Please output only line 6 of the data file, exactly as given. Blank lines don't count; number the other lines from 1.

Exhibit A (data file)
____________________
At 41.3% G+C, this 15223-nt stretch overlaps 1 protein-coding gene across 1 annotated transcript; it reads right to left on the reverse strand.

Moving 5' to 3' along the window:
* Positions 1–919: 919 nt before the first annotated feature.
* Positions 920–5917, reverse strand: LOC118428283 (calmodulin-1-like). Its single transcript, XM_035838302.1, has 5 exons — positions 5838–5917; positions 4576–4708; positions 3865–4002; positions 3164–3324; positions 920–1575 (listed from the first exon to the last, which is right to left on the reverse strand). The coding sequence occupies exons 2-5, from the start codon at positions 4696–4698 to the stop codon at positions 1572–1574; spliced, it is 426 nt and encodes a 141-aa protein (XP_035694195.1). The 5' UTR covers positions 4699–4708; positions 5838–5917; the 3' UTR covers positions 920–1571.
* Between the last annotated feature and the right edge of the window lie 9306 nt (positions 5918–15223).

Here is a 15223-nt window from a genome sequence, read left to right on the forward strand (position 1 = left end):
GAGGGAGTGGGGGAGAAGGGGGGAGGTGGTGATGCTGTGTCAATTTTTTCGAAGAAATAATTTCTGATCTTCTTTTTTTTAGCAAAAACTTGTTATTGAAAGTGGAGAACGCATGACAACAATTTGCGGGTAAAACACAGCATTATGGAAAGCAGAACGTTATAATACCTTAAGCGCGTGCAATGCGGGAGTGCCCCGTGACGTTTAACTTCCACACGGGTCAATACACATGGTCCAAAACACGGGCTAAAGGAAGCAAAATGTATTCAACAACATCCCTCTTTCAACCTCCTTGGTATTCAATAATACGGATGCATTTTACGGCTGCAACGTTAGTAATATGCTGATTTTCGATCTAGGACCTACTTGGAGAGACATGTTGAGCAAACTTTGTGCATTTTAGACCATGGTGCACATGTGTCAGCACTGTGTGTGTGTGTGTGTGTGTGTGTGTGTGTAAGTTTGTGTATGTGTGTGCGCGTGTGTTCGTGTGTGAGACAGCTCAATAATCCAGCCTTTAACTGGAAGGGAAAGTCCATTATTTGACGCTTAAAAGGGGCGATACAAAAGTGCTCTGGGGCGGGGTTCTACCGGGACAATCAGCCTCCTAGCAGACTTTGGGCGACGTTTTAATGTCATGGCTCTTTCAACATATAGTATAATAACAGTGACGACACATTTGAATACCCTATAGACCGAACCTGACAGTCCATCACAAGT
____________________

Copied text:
Here is a 15223-nt window from a genome sequence, read left to right on the forward strand (position 1 = left end):